23. ^ "CRS = SS". Retrieved 29 September 2015.
  24. ^ Lejeune, Anthony (2001). The Concise Dictionary of Foreign Quotations. Taylor & Francis. p. 74. ISBN 0953330001. Retrieved 1 December 2010.
  25. ^ Martin Jay (1996). Dialectical Imagination. p. xii.
  26. ^ Mervyn Duffy (2005). How Language, Ritual and Sacraments Work: According to John Austin, Jürgen Habermas and Louis-Marie Chauvet. Gregorian Biblical BookShop. p. 80. ISBN 9788878390386. Retrieved 9 March 2015.
  27. ^ Anthony Elliott (2014). Contemporary Social Theory: An Introduction. p. 66. Retrieved 9 March 2015.
  28. ^ Franzosi, Roberto (March 2006). "Power and Protest: Global Revolution and the Rise of Détente by Jeremi Suri". American Journal of Sociology. The University of Chicago Press. 111 (5): 1589. doi:10.1086/504653. JSTOR 10.1086/504653.
  29. ^ Watzlawick, Paul (1993). The Language of Change: Elements of Therapeutic Communication. W. W. Norton & Company. p. 83. ISBN 9780393310207. Retrieved 1 December 2010.
  30. ^ Revolutionary rehearsals. Barker, Colin, 1939-. Chicago, Il.: Haymarket Books. 2002. p. 23. ISBN 9781931859028. OCLC 154668230.CS1 maint: others (link)
  31. ^ Ken Knabb, ed. (2006). Situationist International Anthology. Bureau Of Public Secrets. ISBN 9780939682041.
  32. ^ Turner, Christopher (2011). Adventures in the Orgasmatron. HarperCollins, pp. 13–14.
  33. ^ https://www.gerrishfineart.com/mai-68,-%27travailleurs-la-lutte-continue%27,-screenprint,-1968~1795
  34. ^ Staricco, Juan Ignacio (2012) https://www.scribd.com/doc/112409042/The-French-May-and-the-Roots-of-Postmodern-Politics
  35. ^ Truffaut, François (2008). François Truffaut: Interviews. Univ. Press of Mississippi. p. 13. ISBN 978-1-934110-14-0.
  36. ^ "Tout Va Bien, directed by Jean-Luc Godard and Jean-Pierre Gorin | Film review". Time Out London. Retrieved 9 March 2019.
  37. ^ Pierquin, Martine (July 2014). "The Mother and the Whore". Senses of Cinema. Retrieved 1 June 2017.
  38. ^ Riding, Alan (22 March 2004). "Claude Nougaro, French Singer, Is Dead at 74". The New York Times. ISSN 0362-4331. Retrieved 23 November 2015.
  39. ^ Giannini, Stefano (2005). "Storia di un impiegato di Fabrizio De André". La Riflessione. pp. 11–16.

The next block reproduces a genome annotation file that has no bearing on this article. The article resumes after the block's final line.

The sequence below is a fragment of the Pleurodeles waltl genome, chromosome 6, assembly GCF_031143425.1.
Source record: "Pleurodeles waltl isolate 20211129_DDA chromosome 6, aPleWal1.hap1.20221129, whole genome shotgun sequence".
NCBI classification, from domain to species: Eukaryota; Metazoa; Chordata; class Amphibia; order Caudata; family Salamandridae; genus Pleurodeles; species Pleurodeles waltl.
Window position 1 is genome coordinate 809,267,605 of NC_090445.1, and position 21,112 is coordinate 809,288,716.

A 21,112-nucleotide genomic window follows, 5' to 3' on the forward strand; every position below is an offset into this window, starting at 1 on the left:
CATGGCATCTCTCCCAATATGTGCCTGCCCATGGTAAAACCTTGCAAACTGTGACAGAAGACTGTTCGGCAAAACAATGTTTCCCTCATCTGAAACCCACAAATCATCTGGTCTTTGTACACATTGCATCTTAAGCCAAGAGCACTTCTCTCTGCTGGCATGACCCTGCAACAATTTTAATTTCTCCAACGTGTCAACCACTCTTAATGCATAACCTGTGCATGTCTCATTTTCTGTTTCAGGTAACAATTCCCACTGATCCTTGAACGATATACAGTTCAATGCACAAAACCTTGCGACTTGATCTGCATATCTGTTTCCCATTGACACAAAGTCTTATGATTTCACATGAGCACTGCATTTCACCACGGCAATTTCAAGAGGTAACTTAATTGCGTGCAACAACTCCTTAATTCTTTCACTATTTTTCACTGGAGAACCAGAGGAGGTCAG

40. ^ Kristiansen, Lars J.; Blaney, Joseph R.; Chidester, Philip J.; Simonds, Brent K. (10 July 2012). Screaming for Change: Articulating a Unifying Philosophy of Punk Rock. Lexington Books. ISBN 978-0-7391-4276-9.
  41. ^ John Squire. "Bye Bye Badman". John Squire. Retrieved 3 November 2009.
  42. ^ Cole, Brendan (25 August 2008). "David Holmes Interview" (Articles). RTE.ie. Retrieved 23 November 2015.
  43. ^ "I wanted the [sings] to sound like a French police siren. That was the year that all that stuff was going on in Paris and in London. There were all these riots that the generation that I belonged to, for better or worse, was starting to get antsy. You could count on somebody in America to find something offensive about something — you still can. Bless their hearts. I love America for that very reason." N.P.R.Staff. "Keith Richards: 'These Riffs Were Built To Last A Lifetime'". NPR.org. Retrieved 23 November 2015.
  44. ^ Griffin, Mark J. T. (13 March 2013). Vangelis: The Unknown Man. Lulu Press, Inc. ISBN 978-1-4476-2728-9.
  45. ^ Mucientes, Esther. "MAYO DEL 68: La música de la revolución". elmundo.es. Retrieved 23 November 2015.
  46. ^ Christopher, Dunn (2001). Brutality Garden: Tropicalia and the Emergence of a Brazilian Counterculture. University of North Carolina Press. p. 135.

Sources

  • Damamme, Dominique; Gobille, Boris; Matonti, Frédérique; Pudal, Bernard, eds. (2008). Mai-juin 68 (in French). Éditions de l'Atelier. ISBN 978-2708239760.
  • Rotman, Patrick (2008). Mai 68 raconté à ceux qui ne l'ont pas vécu (in French). Seuil. ISBN 978-2021127089.

Further reading

External links

Archival collections

Others